Topic Area: IR Studies for Campus Decision Support   |   Format: Speaker Session
An Analysis of Factors Related to First-Time, First-Year Persistence by Christopher Pena
Student persistence is one of the most common strategic metrics at post-secondary institutions, but administrators struggle to understand the factors that lead students to persist or depart. This session will describe how IR staff at the University of Denver responded to an institutional need to understand and promote student access and success by studying and analyzing factors related to student persistence. Speakers will summarize current persistence reporting practices at the University of Denver and present the results of a logistic regression analysis exploring potential associations between one-year persistence and student characteristics identified in prior research studies. Specifically, the presenters will outline salient variables identified in the literature, report the results of their analysis, and discuss how their findings are being implemented in advising, financial aid, and student support service offices.
Topic Area: IR Studies for Campus Decision Support   |   Format: Speaker Session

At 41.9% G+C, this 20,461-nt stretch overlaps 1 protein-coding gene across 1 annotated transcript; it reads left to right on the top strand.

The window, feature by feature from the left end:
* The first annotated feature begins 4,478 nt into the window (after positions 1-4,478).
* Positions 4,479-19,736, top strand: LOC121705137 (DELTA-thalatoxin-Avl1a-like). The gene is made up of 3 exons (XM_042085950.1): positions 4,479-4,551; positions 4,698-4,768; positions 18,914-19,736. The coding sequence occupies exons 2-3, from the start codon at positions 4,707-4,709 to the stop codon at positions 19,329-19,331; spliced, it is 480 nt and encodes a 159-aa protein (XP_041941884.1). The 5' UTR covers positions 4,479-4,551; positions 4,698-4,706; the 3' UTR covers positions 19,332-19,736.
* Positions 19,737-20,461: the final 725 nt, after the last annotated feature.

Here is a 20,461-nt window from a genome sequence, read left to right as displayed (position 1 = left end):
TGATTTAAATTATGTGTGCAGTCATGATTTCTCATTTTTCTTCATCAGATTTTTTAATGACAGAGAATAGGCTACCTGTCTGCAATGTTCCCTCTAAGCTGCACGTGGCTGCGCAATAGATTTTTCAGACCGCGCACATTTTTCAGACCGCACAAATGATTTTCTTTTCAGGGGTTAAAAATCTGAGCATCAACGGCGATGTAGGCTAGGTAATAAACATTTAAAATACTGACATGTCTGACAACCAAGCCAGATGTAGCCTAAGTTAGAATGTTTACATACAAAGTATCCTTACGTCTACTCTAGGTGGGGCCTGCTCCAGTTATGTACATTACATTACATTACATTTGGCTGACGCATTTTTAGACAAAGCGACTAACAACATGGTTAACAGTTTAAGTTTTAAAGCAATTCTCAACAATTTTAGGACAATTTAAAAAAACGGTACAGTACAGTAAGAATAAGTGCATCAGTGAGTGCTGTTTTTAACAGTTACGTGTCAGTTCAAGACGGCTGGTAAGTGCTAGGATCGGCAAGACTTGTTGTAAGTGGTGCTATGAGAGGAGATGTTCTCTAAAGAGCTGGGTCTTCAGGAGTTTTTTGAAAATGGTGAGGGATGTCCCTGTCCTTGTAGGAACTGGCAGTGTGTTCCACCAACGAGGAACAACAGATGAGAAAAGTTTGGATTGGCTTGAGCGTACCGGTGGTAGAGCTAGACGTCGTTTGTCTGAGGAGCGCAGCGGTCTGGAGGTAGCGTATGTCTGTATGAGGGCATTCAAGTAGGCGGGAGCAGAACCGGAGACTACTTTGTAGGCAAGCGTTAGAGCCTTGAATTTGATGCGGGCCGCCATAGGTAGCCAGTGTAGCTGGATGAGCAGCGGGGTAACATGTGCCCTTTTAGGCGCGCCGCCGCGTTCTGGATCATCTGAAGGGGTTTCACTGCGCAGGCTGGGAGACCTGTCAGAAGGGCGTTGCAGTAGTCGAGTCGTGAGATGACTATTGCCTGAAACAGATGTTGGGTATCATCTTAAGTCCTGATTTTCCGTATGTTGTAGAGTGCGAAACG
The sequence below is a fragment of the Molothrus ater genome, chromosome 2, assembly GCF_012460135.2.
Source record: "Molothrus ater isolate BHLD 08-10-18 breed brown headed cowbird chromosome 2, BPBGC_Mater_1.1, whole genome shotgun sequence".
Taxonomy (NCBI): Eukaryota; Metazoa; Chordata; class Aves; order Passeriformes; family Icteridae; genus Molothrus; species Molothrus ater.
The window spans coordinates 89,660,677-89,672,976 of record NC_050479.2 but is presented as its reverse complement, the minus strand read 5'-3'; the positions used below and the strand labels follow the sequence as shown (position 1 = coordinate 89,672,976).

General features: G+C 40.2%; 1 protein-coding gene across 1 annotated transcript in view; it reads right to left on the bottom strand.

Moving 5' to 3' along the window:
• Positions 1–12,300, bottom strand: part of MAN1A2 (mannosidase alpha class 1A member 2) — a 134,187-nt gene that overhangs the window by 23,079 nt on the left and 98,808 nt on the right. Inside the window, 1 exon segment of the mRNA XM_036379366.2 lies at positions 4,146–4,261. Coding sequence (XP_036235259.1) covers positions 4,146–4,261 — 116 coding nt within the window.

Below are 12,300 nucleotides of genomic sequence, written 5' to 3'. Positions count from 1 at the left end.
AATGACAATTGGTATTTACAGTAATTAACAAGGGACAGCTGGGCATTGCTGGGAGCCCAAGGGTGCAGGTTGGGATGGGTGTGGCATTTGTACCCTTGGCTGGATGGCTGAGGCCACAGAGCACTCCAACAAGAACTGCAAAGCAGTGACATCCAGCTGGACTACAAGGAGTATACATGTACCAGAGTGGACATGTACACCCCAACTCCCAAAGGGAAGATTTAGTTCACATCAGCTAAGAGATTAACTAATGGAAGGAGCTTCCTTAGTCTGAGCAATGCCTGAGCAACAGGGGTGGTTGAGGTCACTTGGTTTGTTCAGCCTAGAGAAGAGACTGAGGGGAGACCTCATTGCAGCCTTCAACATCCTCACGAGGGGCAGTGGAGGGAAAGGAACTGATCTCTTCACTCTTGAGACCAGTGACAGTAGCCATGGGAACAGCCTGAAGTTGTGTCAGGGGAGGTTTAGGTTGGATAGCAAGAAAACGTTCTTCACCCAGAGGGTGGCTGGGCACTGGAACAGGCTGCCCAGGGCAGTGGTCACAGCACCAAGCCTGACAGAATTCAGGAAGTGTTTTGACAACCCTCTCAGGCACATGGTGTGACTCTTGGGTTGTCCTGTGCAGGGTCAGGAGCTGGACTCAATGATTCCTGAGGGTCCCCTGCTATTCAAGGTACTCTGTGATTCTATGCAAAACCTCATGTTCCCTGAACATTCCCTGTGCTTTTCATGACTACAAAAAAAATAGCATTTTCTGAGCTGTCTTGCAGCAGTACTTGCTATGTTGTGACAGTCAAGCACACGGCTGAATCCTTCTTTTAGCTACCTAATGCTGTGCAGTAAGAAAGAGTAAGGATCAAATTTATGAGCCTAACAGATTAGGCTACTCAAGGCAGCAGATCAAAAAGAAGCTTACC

An IR Faculty Success Toolkit by William Knight
The employment of tenured faculty members is the largest long-term investment most institutions make. IR offices can provide decision support concerning faculty success in a variety of ways including faculty satisfaction, retention, promotion and tenure rates, workload, and salaries. The presentation will provide information in all of these areas, including copies of institutional surveys, interview questions, analyses, and the BSU Faculty Retention Task Force Report.
Topic Area: IR Studies for Campus Decision Support   |   Format: Speaker Session
Analyzing Course Evaluation Data to Inform New Faculty Training by Ann Marie Russell, Thomas McGuinness
At Bates College, the analysis of more than 130,000 course evaluations was a key part of a data-driven approach to enhance the training of new faculty. Multivariate analyses identified the characteristics of faculty and courses at risk of receiving weaker evaluations. Presenters will discuss the results of their research, and how it had an impact on academic decision-making on campus. Attendees of this session will gain a greater understanding of the factors that contribute to variation in evaluations of junior faculty, and will explore possibilities for conducting analyses of course evaluation data on their own campuses.